Grid Element Discussion

Hi everyone!

We’ve had discussions with many of you about building a new Grid element powered by the CSS grid spec. This topic is both a status update, and an invitation to discuss the progress to-date. Because of time contraints, we’ve moved forward with beta testing even though this element has not been completed.

General Considerations

  • We’re trying to build a CSS grid spec powered Element allowing you add and manage cells within that grid and use it as a basis for you page layouts.
  • CSS Grid is incredibly powerful and allows for complex layouts. We’re trying to strike the right balance of providing access to that power, while providing the most approachable user experience.
  • Nothing mentioned here is finalized. We just wanted to provide a development update on the element and get your feedback in a few areas.


  • You can add a Grid element by dragging it in from the library. It will also be an option under the “Content Layout Element” preference which turns it into the default child of newly created sections.
  • Once a Grid is added, in the preview you will see “Choose a Grid Preset” (similar to the new Row element) along with a list of several starting points with varying degrees of complexity.
  • Choosing a preset will add the correct number of cells, and preconfigure everything to have a nice looking grid at all breakpoints.
  • You can inspect the Grid element, or the individual Cell elements and change their appearance
  • Cells are similar to the existing Column and Container elements. They support drag and drop for child elements.
  • Per the CSS spec, there are two layers to consider. First, Grids must have a “Template” (we’ll also refer to this as the “Grid tracks”) which determines the valid locations where cells can be placed. The second is the cells themselves which sit inside the template.
  • The Grid template will be customizable at every breakpoint.
  • If you stick to the included presets, you won’t need to learn the CSS grid specification.
  • If you want to make your own grids, or heavily customize the presets you will need to have an understanding of how CSS grids work.


The first screenshot shows Inspecting the Grid element we are currently working with. Notice how we have six cells, and the Column Template has three values, and the Row Template is auto. These templates are directly piped into the generated styles.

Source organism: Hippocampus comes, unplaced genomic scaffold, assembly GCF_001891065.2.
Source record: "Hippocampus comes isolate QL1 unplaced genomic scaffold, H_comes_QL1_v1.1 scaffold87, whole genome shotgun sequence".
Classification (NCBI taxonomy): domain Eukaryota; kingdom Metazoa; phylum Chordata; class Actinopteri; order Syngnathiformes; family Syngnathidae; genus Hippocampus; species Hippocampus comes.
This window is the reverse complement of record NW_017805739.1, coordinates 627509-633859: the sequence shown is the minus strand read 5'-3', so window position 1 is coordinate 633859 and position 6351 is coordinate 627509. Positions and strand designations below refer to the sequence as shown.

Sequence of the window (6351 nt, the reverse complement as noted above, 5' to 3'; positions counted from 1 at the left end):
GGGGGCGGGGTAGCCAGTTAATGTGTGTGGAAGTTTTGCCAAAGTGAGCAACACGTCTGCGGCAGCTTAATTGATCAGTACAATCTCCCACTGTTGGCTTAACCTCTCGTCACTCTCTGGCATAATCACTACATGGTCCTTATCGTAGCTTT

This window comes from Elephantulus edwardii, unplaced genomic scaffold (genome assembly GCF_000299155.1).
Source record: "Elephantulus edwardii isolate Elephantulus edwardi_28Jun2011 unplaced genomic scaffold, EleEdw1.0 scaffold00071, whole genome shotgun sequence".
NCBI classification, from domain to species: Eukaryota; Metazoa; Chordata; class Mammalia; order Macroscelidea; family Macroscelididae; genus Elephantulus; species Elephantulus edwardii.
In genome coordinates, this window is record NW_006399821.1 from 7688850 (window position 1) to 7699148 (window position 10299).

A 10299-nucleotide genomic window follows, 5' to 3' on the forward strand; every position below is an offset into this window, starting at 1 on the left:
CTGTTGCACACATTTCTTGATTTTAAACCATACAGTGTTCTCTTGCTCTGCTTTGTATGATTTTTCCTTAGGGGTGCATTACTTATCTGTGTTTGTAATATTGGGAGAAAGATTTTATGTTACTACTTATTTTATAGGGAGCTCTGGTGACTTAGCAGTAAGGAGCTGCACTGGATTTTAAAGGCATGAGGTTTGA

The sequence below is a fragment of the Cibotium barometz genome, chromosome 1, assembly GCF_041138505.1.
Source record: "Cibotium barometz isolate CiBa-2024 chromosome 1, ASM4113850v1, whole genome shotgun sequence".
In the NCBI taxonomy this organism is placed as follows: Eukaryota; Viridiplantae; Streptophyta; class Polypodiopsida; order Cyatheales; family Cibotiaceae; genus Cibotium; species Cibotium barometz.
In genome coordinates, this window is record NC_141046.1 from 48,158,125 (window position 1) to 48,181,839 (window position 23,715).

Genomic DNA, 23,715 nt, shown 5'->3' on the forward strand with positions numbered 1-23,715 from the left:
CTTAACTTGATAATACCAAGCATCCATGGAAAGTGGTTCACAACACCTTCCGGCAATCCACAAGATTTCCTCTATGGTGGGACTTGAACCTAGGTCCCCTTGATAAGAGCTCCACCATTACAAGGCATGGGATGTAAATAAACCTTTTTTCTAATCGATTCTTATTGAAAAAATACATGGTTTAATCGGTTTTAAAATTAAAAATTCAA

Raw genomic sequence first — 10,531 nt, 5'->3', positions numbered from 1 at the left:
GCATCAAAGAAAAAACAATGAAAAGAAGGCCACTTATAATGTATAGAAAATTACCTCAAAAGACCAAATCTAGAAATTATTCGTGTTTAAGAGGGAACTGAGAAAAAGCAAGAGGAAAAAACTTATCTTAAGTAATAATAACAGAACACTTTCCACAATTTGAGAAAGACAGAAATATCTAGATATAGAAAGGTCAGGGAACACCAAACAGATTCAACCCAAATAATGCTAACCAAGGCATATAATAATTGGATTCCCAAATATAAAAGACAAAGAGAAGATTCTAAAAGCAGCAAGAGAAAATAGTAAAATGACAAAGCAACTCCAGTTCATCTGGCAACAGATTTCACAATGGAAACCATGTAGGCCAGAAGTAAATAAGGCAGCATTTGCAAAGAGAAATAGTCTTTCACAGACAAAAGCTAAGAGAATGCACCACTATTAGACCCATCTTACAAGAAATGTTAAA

The three Column Template The 150px means the first column is always 150px. The 1fr units to follow mean the next to columns should be 1 fractional unit each - essentially it means make 2 more columns to fill the remaining space. By setting a single row to auto it tell the grid to repeat the same column arrangement over and over.


By default all cells will flow into the next available position in the grid tracks. But by inspecting the cells you can override the cell coordinates.


You can also change how the Cell’s DOM element is aligned to the track. For example, we could make the first cell span multiple rows and delete the 6th cell. Now we have a fixed 150px sidebar, and four variable width cells that fill the rest of the screen.


As you can already tell, this setup allows for a great deal of power when laying out grids, but does lean a bit heavier into assuming you know how Grids work under the hood. To alleviate this, we’ve been working on UI that can be turned on as an overlay in the preview area. You would still need to setup the grid templates (handled automatically by the preset chosen initially) but you would be able to control cell placement and sizing.



The biggest challenge we’ve encountered, and the primary reason for excluding this element from the beta is the drag/drop interface. It is incredibly complicated to manage the underlying grid tracks, allow cells to be moved around with drag/drop while also maintaining an accurate visual preview. We’ve not ruled out the possibility, it will just take more time to get it right.


  • How do you feel about the overall approach?
  • Do you feel like any key functionality to an element of this nature has gone unrepresented?
  • Are there any grid presets that come to mind that you feel would be useful options out of the box?

It’s kindly similar to this

I’ve used it to create some very specific layouts. Seems like it would be a very very nice thing right inside CS. Nice one! X Pro becomes not just a theme. It’s a great framework to build an interactive web apps! Good job!

I’d love to give some feedback, but am not really familiar with CSS Grids. So, when I read through your description above, the only thing I’m left with is the question “what is this useful for?”

Because looking at the shiny new controls for rows and columns, it “seems” like it’s possible to accomplish a lot of the same things you describe above. I know I must be missing something, and there have to be important reasons why you’ve invested so much time in it.

So, other than the “2-row height left hand column” example above, perhaps a bit of a primer on what use-cases the grid makes possible might help those of us who aren’t familiar with the spec give some feedback. Or at least get excited about the possibilities…

@Georgich, that is a very cool link! I’ve not seen that tool before but that will be fun to take a look at and play around with.